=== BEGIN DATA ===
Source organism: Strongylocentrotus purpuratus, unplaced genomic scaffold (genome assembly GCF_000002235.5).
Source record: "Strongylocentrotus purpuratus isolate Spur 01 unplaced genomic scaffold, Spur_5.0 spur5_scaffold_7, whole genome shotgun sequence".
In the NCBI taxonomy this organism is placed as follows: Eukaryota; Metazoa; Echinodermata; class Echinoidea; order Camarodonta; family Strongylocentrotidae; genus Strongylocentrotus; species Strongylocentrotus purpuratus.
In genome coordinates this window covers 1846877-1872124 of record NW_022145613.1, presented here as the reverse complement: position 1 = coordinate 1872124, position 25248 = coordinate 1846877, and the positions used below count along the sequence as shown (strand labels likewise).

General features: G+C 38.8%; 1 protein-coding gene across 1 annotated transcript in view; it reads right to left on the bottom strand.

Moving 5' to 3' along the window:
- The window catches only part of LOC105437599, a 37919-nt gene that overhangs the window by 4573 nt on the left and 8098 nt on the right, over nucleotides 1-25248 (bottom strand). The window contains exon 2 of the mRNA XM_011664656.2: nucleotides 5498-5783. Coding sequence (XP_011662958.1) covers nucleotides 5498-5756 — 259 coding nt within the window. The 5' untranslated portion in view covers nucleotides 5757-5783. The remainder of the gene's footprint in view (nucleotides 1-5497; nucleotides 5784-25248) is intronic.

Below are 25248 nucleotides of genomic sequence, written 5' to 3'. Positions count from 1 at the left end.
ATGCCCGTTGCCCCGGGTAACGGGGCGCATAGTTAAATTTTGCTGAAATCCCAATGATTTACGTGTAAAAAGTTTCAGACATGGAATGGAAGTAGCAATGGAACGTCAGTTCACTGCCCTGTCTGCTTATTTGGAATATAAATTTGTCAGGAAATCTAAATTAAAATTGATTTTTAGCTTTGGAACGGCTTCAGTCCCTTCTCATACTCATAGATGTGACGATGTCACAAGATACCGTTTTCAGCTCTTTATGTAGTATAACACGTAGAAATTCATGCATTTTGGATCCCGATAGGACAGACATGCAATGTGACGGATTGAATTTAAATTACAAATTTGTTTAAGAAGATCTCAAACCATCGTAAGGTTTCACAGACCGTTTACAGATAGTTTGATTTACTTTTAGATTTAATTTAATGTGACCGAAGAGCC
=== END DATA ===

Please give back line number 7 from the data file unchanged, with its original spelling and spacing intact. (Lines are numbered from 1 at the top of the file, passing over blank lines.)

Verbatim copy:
- The window catches only part of LOC105437599, a 37919-nt gene that overhangs the window by 4573 nt on the left and 8098 nt on the right, over nucleotides 1-25248 (bottom strand). The window contains exon 2 of the mRNA XM_011664656.2: nucleotides 5498-5783. Coding sequence (XP_011662958.1) covers nucleotides 5498-5756 — 259 coding nt within the window. The 5' untranslated portion in view covers nucleotides 5757-5783. The remainder of the gene's footprint in view (nucleotides 1-5497; nucleotides 5784-25248) is intronic.